Originally printed in the February 2018 issue of Produce Business.
One of the great dilemmas in foodservice is not how to utilize more fresh produce but how to do so in a scalable way. The career of Chef Scott Uehlein (Vice President of Product Innovation and Development, Sonic Drive-in, Oklahoma City, Oklahoma) has been a journey from a specialized spa to a large-scale QSR operation. When we heard he was participating in the Ideation Fresh Foodservice Forum, we asked Carol Bareuther, contributing writer for Pundit Sister Publication Produce Business, to find out more about his journey:
Q: How did you decide that being a chef was your professional calling? I understand one of your early memorable food experiences as a kid was at a QSR.
A: I was always a foodie-type kid. When I was really little, my parents gave me a choice for my birthday. It was either to go to the little Carnival-type amusement park in town — Bridgewater, NJ, where I grew up — or to the new KFC that just opened. I chose the KFC because it was something new to our area. As I got older, I enjoyed cooking for family and friends, moved on to a job in the restaurant business and soon-after attended and graduated from the Culinary Institute of America in Hyde Park, NY. I did my externship in New York City, worked up and down the East Coast, and then headed west, where I worked as the executive chef at the Los Abrigados Resort in Sedona, AZ. I went to work as the corporate chef at Canyon Ranch in Tucson, AZ, in 1999.
Q: Could you describe the evolution of your culinary career, especially as it relates to fresh produce? For example, let’s start with the role produce played on the plate when you attended the CIA?
A: In the 80s at the CIA, the principals of Escoffier focused primarily around the protein, and the animal protein specifically. A vegetable was there to surround an animal protein. You learned how to cook and coddle the high-dollar items and make them shine.
Q: How did your views of fresh produce change over the 17 years you worked in the upscale health-and-wellness side of the industry at Canyon Ranch?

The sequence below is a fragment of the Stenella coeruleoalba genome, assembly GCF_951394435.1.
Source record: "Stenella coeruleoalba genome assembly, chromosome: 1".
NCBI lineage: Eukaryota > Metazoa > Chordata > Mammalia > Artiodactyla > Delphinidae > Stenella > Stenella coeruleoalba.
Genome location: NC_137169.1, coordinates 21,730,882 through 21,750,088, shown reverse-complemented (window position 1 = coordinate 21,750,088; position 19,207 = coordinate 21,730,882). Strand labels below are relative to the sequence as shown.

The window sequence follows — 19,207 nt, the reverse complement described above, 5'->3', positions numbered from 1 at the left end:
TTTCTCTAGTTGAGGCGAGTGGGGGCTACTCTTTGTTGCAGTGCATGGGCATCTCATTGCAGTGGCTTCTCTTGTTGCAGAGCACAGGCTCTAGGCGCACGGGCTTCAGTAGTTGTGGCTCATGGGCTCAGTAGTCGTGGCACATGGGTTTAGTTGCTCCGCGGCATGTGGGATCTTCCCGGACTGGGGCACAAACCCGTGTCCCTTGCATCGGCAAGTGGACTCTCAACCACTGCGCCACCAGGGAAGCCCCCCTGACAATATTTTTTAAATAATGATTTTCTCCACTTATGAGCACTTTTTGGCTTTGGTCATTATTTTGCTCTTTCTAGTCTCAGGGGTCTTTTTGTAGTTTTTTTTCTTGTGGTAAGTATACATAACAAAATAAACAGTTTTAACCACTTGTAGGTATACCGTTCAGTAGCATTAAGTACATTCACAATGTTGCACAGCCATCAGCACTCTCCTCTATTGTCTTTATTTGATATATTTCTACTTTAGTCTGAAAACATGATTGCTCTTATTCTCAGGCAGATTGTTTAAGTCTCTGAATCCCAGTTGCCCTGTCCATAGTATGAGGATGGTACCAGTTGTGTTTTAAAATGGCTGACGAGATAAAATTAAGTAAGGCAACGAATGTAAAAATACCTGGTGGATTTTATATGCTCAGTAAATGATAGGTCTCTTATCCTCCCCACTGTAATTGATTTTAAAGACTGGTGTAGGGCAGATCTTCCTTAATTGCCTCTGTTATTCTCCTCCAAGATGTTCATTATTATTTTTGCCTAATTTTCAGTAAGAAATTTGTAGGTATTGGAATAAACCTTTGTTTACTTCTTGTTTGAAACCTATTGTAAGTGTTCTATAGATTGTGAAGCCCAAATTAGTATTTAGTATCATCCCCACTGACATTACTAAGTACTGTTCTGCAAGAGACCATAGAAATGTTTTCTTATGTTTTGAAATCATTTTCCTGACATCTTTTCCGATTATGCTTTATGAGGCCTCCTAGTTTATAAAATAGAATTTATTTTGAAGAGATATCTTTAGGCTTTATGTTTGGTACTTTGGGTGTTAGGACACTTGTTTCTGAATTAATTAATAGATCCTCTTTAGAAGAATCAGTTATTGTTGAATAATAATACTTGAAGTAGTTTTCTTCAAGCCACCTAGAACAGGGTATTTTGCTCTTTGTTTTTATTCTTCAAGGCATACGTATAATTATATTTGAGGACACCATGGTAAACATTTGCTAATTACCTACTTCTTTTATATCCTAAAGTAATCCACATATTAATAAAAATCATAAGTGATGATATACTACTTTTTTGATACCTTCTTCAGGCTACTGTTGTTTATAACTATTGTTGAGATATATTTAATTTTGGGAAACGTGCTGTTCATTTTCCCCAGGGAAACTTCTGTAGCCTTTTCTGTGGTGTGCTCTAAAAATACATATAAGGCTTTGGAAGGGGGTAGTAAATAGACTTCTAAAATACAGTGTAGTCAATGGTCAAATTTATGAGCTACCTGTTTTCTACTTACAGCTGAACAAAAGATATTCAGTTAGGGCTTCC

A: I began to think in a different way when I came out of the world of big steaks and big baked potatoes, Flavor is first. It has to be. After all, people are not going to eat something if it doesn’t taste great. I adopted this philosophy when I started at Canyon Ranch. Not that this way of thinking wasn’t there before me, but when I arrived it coincided with an era that ushered in an emphasis on more simple food — food that isn’t a science experiment or something that’s highly processed.
Not only did we adopt this flavor-first philosophy, but we also looked at simpler ingredients. Produce has great flavor. Take mushrooms. Even back in my CIA days, mushrooms were used with protein because they enhanced flavor in a natural way. We emphasized this flavor-first philosophy more, and as time went along, there was gradually a de-emphasis of the animal protein.
Q: What led you back to the protein-centric world of QSR? What excited you about making this change?
A: To begin, I felt like I had made all the impact I was going to at Canyon Ranch. So, it was time for a change. I had to decide if I wanted to continue in the health and wellness world or not.
I sat on my first panel at CIA’s Menus of Change Leadership Summit in 2016, about six months after I started working for Sonic. The audience was filled with people in the big restaurant and QSR worlds. I felt like I was on a soapbox saying they should do this, this and this. I had a bit of a heckler, and I shut that person down by saying, ‘Look, you want more people like me to move into this world. Why? Because it’s possible to have a bigger impact.”
I learned a lot about flavor at Canyon Ranch. If you’re going to take calories out, you have to put something else back in, and many times that was fresh produce. So, I thought it would be fun to spread my wings and thought it would be amazing to be part of something as big as Sonic is, to see my products on a national scale and impact the quality of food and how people eat in a positive way. I no longer have the nutrition restrictions of Canyon Ranch to contend with, yet there are other restrictions in QSR. The challenge of these restrictions is pretty exhilarating, because you have to innovate in a very specific way.
Q: Just how do you innovate? What does it take to come up with something that’s successful on a national scale?
A: You do a lot of trend watching, and you eat a lot of food! You eat fast food, slow food … you just eat. You mine for data with Datassential and Trend Hunter and some of the other services that are out there. You read magazines, blogs, look at Pinterest and Instagram; so, you’re always mining for trends information. Then, there are things you try at home, you like and think, “Could I scale this up to millions and millions of servings?” And the answer is that we probably can find a way to do it. It’s part art, part science, with a definite process behind it.
It’s a very creative and dynamic time to be in QSR. We have a busy calendar next year with many produce-based initiatives, test products and national launches with some really creative things. I’m very happy I made the jump into this world.